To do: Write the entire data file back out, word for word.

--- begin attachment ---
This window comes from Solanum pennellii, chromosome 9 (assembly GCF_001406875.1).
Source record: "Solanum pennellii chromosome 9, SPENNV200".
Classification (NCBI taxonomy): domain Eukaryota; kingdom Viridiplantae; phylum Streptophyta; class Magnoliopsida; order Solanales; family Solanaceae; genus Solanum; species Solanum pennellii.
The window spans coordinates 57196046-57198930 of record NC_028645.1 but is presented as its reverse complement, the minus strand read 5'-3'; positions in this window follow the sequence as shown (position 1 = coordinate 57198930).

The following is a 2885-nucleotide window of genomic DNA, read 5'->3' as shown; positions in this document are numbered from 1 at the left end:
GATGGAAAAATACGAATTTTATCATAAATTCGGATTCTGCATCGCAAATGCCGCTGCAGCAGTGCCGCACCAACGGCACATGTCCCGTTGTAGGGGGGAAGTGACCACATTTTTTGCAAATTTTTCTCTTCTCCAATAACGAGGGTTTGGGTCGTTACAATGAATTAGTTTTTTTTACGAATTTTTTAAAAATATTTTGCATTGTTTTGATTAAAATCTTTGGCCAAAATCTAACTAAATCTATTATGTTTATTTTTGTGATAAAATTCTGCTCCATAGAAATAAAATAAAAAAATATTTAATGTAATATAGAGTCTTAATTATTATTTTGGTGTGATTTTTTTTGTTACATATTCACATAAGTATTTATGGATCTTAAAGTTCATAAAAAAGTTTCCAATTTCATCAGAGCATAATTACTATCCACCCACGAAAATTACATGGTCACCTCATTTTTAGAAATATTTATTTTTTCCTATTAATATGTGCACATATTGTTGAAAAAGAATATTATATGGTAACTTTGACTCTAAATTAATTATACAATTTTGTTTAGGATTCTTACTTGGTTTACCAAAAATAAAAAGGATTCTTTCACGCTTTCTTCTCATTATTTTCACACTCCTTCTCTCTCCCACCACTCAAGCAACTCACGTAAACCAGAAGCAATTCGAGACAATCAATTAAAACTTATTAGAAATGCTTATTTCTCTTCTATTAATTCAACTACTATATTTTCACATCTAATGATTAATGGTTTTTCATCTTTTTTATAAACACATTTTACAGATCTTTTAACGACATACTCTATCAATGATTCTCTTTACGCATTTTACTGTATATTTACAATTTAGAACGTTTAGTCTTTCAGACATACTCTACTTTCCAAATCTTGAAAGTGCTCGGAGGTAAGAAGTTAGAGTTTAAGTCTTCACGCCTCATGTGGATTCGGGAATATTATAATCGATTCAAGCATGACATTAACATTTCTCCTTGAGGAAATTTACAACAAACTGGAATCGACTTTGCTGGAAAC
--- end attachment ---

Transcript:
This window comes from Solanum pennellii, chromosome 9 (assembly GCF_001406875.1).
Source record: "Solanum pennellii chromosome 9, SPENNV200".
Classification (NCBI taxonomy): domain Eukaryota; kingdom Viridiplantae; phylum Streptophyta; class Magnoliopsida; order Solanales; family Solanaceae; genus Solanum; species Solanum pennellii.
The window spans coordinates 57196046-57198930 of record NC_028645.1 but is presented as its reverse complement, the minus strand read 5'-3'; positions in this window follow the sequence as shown (position 1 = coordinate 57198930).

The following is a 2885-nucleotide window of genomic DNA, read 5'->3' as shown; positions in this document are numbered from 1 at the left end:
GATGGAAAAATACGAATTTTATCATAAATTCGGATTCTGCATCGCAAATGCCGCTGCAGCAGTGCCGCACCAACGGCACATGTCCCGTTGTAGGGGGGAAGTGACCACATTTTTTGCAAATTTTTCTCTTCTCCAATAACGAGGGTTTGGGTCGTTACAATGAATTAGTTTTTTTTACGAATTTTTTAAAAATATTTTGCATTGTTTTGATTAAAATCTTTGGCCAAAATCTAACTAAATCTATTATGTTTATTTTTGTGATAAAATTCTGCTCCATAGAAATAAAATAAAAAAATATTTAATGTAATATAGAGTCTTAATTATTATTTTGGTGTGATTTTTTTTGTTACATATTCACATAAGTATTTATGGATCTTAAAGTTCATAAAAAAGTTTCCAATTTCATCAGAGCATAATTACTATCCACCCACGAAAATTACATGGTCACCTCATTTTTAGAAATATTTATTTTTTCCTATTAATATGTGCACATATTGTTGAAAAAGAATATTATATGGTAACTTTGACTCTAAATTAATTATACAATTTTGTTTAGGATTCTTACTTGGTTTACCAAAAATAAAAAGGATTCTTTCACGCTTTCTTCTCATTATTTTCACACTCCTTCTCTCTCCCACCACTCAAGCAACTCACGTAAACCAGAAGCAATTCGAGACAATCAATTAAAACTTATTAGAAATGCTTATTTCTCTTCTATTAATTCAACTACTATATTTTCACATCTAATGATTAATGGTTTTTCATCTTTTTTATAAACACATTTTACAGATCTTTTAACGACATACTCTATCAATGATTCTCTTTACGCATTTTACTGTATATTTACAATTTAGAACGTTTAGTCTTTCAGACATACTCTACTTTCCAAATCTTGAAAGTGCTCGGAGGTAAGAAGTTAGAGTTTAAGTCTTCACGCCTCATGTGGATTCGGGAATATTATAATCGATTCAAGCATGACATTAACATTTCTCCTTGAGGAAATTTACAACAAACTGGAATCGACTTTGCTGGAAAC